Compare any two graphics cards:
GeForce GTS 250 512MB vs Radeon R9 M265X
IntroThe GeForce GTS 250 512MB uses a 65/55 nm design. nVidia has clocked the core frequency at 738 MHz. The GDDR3 memory runs at a frequency of 1100 MHz on this card. It features 128 SPUs as well as 64 Texture Address Units and 16 Rasterization Operator Units.
Compare those specs to the Radeon R9 M265X, which features a clock speed of 575 MHz and a GDDR5 memory speed of 1125 MHz. It also makes use of a 128-bit bus, and makes use of a 28 nm design. It features 640 SPUs, 40 TAUs, and 16 ROPs.
Power Usage and Theoretical Benchmarks
In theory, the Radeon R9 M265X should be 2% faster than the GeForce GTS 250 512MB in general, due to its greater data rate. (explain)
Texel RateThe GeForce GTS 250 512MB is quite a bit (more or less 105%) better at AF than the Radeon R9 M265X. (explain)
Pixel RateThe GeForce GTS 250 512MB should be quite a bit (about 28%) faster with regards to full screen anti-aliasing than the Radeon R9 M265X, and also should be capable of handling higher screen resolutions more effectively. (explain)
Please note that the above 'benchmarks' are all just theoretical - the results were calculated based on the card's specifications, and real-world performance may (and probably will) vary at least a bit.
Please note that the price comparisons are based on search keywords - sometimes it might show cards with very similar names that are not exactly the same as the one chosen in the comparison. We do try to filter out the wrong results as best we can, though.
Memory Bandwidth: Memory bandwidth is the largest amount of data (counted in MB per second) that can be transported over the external memory interface within a second. It's worked out by multiplying the card's bus width by its memory clock speed. If the card has DDR type memory, it must be multiplied by 2 again. If DDR5, multiply by ANOTHER 2x. The higher the card's memory bandwidth, the faster the card will be in general. It especially helps with anti-aliasing, HDR and high resolutions.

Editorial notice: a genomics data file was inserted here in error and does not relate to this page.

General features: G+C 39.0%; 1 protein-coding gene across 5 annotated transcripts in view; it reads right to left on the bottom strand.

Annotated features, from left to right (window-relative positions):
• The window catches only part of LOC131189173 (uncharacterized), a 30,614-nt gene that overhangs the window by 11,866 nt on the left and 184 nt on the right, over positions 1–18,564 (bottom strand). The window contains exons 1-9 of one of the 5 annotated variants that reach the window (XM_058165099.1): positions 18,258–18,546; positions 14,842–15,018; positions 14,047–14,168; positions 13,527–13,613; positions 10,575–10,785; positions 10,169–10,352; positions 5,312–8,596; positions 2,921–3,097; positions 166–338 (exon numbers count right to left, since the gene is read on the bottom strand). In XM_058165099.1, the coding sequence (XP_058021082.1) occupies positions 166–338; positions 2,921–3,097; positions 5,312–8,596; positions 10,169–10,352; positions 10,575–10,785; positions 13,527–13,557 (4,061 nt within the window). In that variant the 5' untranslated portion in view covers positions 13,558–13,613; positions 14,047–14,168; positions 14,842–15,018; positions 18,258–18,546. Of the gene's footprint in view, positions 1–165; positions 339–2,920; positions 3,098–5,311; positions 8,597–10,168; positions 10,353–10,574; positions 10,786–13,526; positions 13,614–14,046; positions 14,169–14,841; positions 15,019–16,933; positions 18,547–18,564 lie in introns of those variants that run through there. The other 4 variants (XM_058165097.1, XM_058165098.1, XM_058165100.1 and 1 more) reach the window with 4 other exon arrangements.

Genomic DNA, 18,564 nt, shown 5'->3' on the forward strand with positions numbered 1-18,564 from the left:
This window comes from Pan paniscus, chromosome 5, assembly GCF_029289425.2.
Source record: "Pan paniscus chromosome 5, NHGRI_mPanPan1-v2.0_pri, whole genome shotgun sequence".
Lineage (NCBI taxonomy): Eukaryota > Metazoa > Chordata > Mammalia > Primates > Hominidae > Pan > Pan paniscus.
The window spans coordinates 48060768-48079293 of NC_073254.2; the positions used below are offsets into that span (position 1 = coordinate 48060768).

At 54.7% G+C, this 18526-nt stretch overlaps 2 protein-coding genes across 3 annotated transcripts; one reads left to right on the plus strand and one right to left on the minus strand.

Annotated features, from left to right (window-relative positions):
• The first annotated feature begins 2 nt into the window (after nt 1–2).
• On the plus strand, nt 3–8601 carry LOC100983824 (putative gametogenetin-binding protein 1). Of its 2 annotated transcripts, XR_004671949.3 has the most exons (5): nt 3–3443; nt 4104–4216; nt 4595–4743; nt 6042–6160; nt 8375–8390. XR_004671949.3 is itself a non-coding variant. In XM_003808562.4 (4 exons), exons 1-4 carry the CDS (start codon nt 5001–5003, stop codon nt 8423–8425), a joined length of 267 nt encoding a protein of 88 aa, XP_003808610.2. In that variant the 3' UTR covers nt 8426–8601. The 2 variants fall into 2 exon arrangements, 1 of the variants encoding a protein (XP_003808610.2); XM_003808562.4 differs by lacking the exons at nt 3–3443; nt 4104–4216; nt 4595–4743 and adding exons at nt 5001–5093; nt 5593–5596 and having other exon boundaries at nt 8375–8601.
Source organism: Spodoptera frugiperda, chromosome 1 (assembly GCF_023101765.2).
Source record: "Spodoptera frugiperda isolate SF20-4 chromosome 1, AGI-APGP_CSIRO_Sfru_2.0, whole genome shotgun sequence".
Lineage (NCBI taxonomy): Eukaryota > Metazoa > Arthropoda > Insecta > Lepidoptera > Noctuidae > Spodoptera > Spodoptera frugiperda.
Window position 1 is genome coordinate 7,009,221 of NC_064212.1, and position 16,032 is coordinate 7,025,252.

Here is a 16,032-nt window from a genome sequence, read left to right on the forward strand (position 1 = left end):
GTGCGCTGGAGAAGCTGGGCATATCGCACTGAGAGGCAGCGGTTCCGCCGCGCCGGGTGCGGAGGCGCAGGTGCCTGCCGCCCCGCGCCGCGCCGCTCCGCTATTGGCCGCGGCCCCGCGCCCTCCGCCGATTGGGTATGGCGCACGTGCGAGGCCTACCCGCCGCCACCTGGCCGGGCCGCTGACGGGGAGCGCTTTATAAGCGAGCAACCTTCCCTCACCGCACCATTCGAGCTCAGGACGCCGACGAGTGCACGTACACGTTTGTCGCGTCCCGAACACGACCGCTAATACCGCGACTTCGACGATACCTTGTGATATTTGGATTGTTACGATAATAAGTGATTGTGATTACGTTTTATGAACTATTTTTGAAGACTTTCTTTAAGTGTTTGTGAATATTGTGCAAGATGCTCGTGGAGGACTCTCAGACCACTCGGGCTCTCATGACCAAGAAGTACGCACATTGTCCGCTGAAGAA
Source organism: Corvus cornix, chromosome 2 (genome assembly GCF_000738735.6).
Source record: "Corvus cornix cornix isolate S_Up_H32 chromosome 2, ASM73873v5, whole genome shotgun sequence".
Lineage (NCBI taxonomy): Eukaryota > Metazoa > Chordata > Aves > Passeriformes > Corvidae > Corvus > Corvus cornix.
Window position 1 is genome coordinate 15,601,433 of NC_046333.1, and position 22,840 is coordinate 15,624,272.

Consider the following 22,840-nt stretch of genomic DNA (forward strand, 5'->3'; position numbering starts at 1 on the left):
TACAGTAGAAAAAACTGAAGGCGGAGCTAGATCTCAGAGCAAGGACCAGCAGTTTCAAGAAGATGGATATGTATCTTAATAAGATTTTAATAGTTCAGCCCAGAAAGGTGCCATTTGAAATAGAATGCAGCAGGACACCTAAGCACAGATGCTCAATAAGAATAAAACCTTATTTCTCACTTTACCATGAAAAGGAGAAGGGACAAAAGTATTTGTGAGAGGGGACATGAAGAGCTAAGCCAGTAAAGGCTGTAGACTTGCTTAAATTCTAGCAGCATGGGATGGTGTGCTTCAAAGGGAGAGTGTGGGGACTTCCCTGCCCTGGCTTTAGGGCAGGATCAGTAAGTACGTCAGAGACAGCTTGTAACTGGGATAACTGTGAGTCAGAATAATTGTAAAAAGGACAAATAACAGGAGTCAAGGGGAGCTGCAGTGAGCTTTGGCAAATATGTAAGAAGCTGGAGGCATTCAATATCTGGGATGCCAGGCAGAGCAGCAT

Texel Rate: Texel rate is the maximum amount of texture map elements (texels) that can be processed per second. This is calculated by multiplying the total amount of texture units of the card by the core speed of the chip. The higher this number, the better the graphics card will be at texture filtering (anisotropic filtering - AF). It is measured in millions of texels processed in a second.
Pixel Rate: Pixel rate is the most pixels that the graphics card can possibly write to the local memory in one second - measured in millions of pixels per second. The number is calculated by multiplying the number of Raster Operations Pipelines by the the core clock speed. ROPs (Raster Operations Pipelines - aka Render Output Units) are responsible for outputting the pixels (image) to the screen. The actual pixel output rate also depends on lots of other factors, especially the memory bandwidth of the card - the lower the bandwidth is, the lower the ability to reach the maximum fill rate.